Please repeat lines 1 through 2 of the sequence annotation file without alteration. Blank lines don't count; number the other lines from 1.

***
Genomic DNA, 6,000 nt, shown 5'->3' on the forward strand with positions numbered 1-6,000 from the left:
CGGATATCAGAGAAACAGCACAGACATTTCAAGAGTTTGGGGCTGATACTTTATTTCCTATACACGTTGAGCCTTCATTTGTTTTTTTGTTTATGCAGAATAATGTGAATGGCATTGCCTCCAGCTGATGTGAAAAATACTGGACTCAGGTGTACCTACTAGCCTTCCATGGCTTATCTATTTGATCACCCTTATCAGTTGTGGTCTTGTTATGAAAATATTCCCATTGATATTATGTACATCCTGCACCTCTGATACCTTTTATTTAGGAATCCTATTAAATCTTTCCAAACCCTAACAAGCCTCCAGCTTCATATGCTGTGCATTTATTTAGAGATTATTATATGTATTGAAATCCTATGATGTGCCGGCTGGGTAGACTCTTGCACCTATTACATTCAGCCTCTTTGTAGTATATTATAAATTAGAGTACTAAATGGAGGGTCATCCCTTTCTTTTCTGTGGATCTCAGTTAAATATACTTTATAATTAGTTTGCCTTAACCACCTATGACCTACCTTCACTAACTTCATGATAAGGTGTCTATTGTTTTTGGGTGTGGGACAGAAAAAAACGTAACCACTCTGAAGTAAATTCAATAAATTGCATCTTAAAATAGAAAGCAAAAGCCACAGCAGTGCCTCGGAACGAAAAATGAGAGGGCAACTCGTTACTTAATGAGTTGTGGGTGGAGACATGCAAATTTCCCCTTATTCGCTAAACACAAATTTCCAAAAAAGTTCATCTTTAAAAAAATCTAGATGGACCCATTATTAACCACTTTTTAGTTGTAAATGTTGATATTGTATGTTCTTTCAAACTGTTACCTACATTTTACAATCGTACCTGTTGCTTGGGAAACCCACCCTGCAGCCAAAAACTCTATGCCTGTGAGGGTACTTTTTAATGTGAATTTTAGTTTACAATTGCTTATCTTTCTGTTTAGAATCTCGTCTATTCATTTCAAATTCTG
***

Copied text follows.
Genomic DNA, 6,000 nt, shown 5'->3' on the forward strand with positions numbered 1-6,000 from the left:
CGGATATCAGAGAAACAGCACAGACATTTCAAGAGTTTGGGGCTGATACTTTATTTCCTATACACGTTGAGCCTTCATTTGTTTTTTTGTTTATGCAGAATAATGTGAATGGCATTGCCTCCAGCTGATGTGAAAAATACTGGACTCAGGTGTACCTACTAGCCTTCCATGGCTTATCTATTTGATCACCCTTATCAGTTGTGGTCTTGTTATGAAAATATTCCCATTGATATTATGTACATCCTGCACCTCTGATACCTTTTATTTAGGAATCCTATTAAATCTTTCCAAACCCTAACAAGCCTCCAGCTTCATATGCTGTGCATTTATTTAGAGATTATTATATGTATTGAAATCCTATGATGTGCCGGCTGGGTAGACTCTTGCACCTATTACATTCAGCCTCTTTGTAGTATATTATAAATTAGAGTACTAAATGGAGGGTCATCCCTTTCTTTTCTGTGGATCTCAGTTAAATATACTTTATAATTAGTTTGCCTTAACCACCTATGACCTACCTTCACTAACTTCATGATAAGGTGTCTATTGTTTTTGGGTGTGGGACAGAAAAAAACGTAACCACTCTGAAGTAAATTCAATAAATTGCATCTTAAAATAGAAAGCAAAAGCCACAGCAGTGCCTCGGAACGAAAAATGAGAGGGCAACTCGTTACTTAATGAGTTGTGGGTGGAGACATGCAAATTTCCCCTTATTCGCTAAACACAAATTTCCAAAAAAGTTCATCTTTAAAAAAATCTAGATGGACCCATTATTAACCACTTTTTAGTTGTAAATGTTGATATTGTATGTTCTTTCAAACTGTTACCTACATTTTACAATCGTACCTGTTGCTTGGGAAACCCACCCTGCAGCCAAAAACTCTATGCCTGTGAGGGTACTTTTTAATGTGAATTTTAGTTTACAATTGCTTATCTTTCTGTTTAGAATCTCGTCTATTCATTTCAAATTCTG